Interview: Incubus Guitarist Mike Einziger Talks 'If Not Now, When?"

Five long years after their last album, Light Grenades, alt-rock veterans Incubus are back with their latest album, If Not Now, When?, easily the most mature and most consistent album of the band's almost-20-year career.

Guitar World recently got the chance to catch up with Incubus guitarist Mike Einziger about the new album and the band's evolution from their funk metal beginnings to the textural moods that now dominate their music.

GUITAR WORLD: Listening to this album as compared to the band's previous albums, there seems to be sort of a linear evolution between the band's early days and its current, mature sound.

MIKE EINZIGER: The songs on Fungus Amongus were our first attempts at writing songs without really having done any touring, and even on S.C.I.E.N.C.E. we had only done a tiny bit of touring. I don't know, looking back, having been a band now for 20 years and having toured consistently for 15 or 16 years of that, I don't think we really cut our teeth as a band until we had been on the road for a while. That's sort of how we figured out who we were as musicians, when we weren't just trying to summon our influences.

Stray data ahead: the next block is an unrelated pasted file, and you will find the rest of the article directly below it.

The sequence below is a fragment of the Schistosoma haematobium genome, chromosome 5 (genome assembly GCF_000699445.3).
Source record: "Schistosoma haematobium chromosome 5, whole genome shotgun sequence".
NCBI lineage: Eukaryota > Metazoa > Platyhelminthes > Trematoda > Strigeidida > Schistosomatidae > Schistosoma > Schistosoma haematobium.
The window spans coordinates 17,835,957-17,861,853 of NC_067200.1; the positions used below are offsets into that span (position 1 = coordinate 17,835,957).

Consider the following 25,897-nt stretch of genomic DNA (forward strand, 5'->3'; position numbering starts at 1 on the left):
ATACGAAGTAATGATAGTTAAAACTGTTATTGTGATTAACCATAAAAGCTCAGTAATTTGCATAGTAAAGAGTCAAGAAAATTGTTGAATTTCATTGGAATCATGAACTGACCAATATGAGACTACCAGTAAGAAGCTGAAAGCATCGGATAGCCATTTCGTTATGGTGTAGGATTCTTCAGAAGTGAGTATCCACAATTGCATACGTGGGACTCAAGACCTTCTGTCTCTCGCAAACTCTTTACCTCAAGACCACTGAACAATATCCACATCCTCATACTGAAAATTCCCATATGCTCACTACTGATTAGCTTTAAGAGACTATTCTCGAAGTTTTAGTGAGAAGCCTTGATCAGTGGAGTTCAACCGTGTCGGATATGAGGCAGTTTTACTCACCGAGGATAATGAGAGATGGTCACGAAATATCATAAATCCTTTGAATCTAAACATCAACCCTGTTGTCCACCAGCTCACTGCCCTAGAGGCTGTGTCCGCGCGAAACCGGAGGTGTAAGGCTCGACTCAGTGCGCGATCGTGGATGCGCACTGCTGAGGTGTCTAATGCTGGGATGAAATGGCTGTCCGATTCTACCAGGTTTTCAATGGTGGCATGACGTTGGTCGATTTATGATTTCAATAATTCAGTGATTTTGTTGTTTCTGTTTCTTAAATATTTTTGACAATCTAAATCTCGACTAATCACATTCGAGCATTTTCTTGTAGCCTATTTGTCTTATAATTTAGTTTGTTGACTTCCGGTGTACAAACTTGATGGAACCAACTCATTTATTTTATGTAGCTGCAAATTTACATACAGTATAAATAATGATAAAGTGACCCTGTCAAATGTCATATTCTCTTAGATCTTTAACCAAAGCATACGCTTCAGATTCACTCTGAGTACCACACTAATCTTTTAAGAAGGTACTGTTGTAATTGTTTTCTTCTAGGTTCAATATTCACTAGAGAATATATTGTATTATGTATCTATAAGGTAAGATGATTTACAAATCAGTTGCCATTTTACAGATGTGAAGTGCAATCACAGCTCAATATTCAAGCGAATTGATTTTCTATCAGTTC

When you're a touring band and you're out there in the world playing in front of people who don't know you, and you're being compared to other bands, it's definitely different than when you're in kind of a closed environment and writing music for your friends, which is what I think we were doing in our pre-S.C.I.E.N.C.E. days and even up to some of the stuff on S.C.I.E.N.C.E.. So after we toured behind S.C.I.E.N.C.E. for two years, we wrote Make Yourself, which, in a way, I kind of feel is our first real album as a band. We had toured, we had seen the world, and I feel like the was the first album where we really had our own sound instead of just sounding like what we had been listening to.

And that's not to diminish the music we had written previous to that. I know there are a lot of people who love that music -- I love it too, simply because it's part of our band and those are like photographs of us -- but a lot of time has passed since Make Yourself and this new record. You're right that it's been a pretty linear evolution, but I think we've always had a pretty well-defined musical compass we've always followed as a band. I definitely feel like I've followed it as a guitar player and as someone who writes songs; that musical instinct has always been strong.

How would you compare the process of writing Make Yourself to writing the new album?

Every time we make a new record, it's a new chapter. Writing this album in many ways felt like writing Make Yourself. It definitely felt like the end of something and the beginning of something.